You’ve crafted the perfect email for your next email marketing automation. Complete with an attention grabbing subject line, compelling copy, and irresistable call-to-action. You’re positive click rates will be through the roof! Unfortunately however, you find out your email has been filtered as spam and sent to the junk folder, or it’s been dropped by the receiving provider. Why did that happen?
What is a content filter?
When an email is sent, it goes through tons of spam filters on the provider level. This means providers like Gmail will scan and hide emails from their users that they believe to be objectionable or harmful by not accepting the email into their servers, or accepting it and placing it in the junk folder (not to be confused with tabs like promotions or social - tabs are considered part of the inbox). Overtime, they’ll learn their users’ behaviors and continue to improve their filtering logic. For example, if Gmail notices a user never engages with ABC Co. emails, or worse -- it’s frequently marked as spam, they’ll proactively send future ABC Co. emails to the junk folder so the user never has to see it. In a world where a majority of commercial emails are spam, email providers are cracking down to protect their users.
Although providers keep their filtering algorithms pretty secretive, we’ve got a pretty good idea of what factors are included. Keep these factors in mind as you review and improve your marketing practices.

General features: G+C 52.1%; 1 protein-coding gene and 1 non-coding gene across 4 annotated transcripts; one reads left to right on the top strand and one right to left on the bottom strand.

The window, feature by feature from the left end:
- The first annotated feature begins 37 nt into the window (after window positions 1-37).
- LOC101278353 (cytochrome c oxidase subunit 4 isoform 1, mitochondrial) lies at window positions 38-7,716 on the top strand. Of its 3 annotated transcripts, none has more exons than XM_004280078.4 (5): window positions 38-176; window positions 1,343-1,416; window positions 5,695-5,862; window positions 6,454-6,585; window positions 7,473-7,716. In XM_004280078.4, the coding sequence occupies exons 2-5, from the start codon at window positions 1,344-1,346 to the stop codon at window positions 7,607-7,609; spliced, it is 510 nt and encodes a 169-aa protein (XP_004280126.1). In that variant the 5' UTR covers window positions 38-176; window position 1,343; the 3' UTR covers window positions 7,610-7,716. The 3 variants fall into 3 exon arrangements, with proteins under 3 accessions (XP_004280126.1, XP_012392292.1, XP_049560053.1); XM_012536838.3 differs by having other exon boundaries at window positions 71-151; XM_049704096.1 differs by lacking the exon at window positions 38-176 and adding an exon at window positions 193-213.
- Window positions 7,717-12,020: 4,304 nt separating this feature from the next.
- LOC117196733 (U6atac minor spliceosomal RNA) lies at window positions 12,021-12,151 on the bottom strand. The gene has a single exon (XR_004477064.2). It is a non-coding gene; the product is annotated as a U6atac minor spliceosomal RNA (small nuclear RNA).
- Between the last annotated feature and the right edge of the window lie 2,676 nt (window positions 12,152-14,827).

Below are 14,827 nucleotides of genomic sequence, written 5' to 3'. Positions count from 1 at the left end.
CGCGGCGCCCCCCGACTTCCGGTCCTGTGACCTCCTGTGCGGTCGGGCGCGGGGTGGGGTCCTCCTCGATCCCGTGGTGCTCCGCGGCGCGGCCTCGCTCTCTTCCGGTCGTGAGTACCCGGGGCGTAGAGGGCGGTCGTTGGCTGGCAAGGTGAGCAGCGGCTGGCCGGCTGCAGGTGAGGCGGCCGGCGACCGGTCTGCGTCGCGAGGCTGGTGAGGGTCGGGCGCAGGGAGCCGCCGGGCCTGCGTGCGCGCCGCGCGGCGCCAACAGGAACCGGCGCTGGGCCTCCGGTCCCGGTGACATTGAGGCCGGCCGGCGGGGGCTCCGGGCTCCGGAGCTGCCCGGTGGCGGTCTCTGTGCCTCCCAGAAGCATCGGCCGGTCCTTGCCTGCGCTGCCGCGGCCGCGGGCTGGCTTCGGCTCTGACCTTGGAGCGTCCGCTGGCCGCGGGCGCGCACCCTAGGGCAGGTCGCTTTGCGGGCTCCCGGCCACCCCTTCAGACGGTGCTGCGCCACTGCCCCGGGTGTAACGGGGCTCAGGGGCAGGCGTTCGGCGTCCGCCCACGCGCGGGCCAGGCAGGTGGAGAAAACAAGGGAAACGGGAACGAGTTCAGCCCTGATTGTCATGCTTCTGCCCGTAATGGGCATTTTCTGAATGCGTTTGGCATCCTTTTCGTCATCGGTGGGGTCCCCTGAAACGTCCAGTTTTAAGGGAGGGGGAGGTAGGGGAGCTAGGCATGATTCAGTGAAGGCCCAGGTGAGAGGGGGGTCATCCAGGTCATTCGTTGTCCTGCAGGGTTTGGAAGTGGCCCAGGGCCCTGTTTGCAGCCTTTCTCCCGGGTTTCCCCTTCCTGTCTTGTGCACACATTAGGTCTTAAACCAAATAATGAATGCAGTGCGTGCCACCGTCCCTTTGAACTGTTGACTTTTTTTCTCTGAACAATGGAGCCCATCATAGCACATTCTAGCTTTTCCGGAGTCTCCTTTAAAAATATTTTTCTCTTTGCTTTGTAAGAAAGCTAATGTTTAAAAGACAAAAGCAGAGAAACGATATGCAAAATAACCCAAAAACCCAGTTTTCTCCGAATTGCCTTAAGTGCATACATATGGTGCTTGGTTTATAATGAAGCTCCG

When you’re ready, run your email through mail-tester which grades your your email and provides helpful suggestions before launching your automation.
High Risk Industry
Some industries’ email content result in higher-than-average spam complaints, which negatively affects deliverability for the rest of our customers. In order to mitigate this risk, we do not allow these industries.
Sender Domain Health
Your domain health plays a large role in your overall email reputation which factors into your inbox placement. Your email reputation, similar to your credit score, is created by your habitual email marketing practices just like how your credit score is determined by your financial practices. Prior to purchasing a house or car, you would check your credit score to ensure you’re in good standing. The same is true for launching an email automation; check your domain health first.
Click on ‘blacklists’
Enter your business domain
If you find yourself on a blacklist, follow the delisting instructions on the blacklist site prior to sending your email.
Did you know the links included in the body of your email are checked as well? While you’re checking your domain health in MxToolbox (above), check all the links in the email as well.
Keywords in Subject Lines and Body
It makes sense with the history of spam that the email industry has been able to curate a list of possible ‘spam’ words. Even if you use one of these words in a legitimate email that your recipients expect and want, it can still contribute to the possibility that your email will be marked as spam.
Examples of Spammy Words:
Certain keywords can trigger spam filters such as:
Free money/ offer/ quote
Check out this list of The Most Common Spam Words.
Make it easy for people to unsubscribe! Don’t attempt to hide the unsubscribe link by adding extra spacing. If your recipients cannot find the opt-out link they will resort to reporting the email as spam -- which is even worse. History of increased complaint rates can also decrease your email reputation.
Some filters can be triggered based on the formatting or images within the email. A couple recommendations:
Maintain an image to text ratio of 80:20.
Be consistent with branding, content, and formatting so customers are familiar with your emails and will expect it.
Refrain from using short URLs, which is often associated with spam.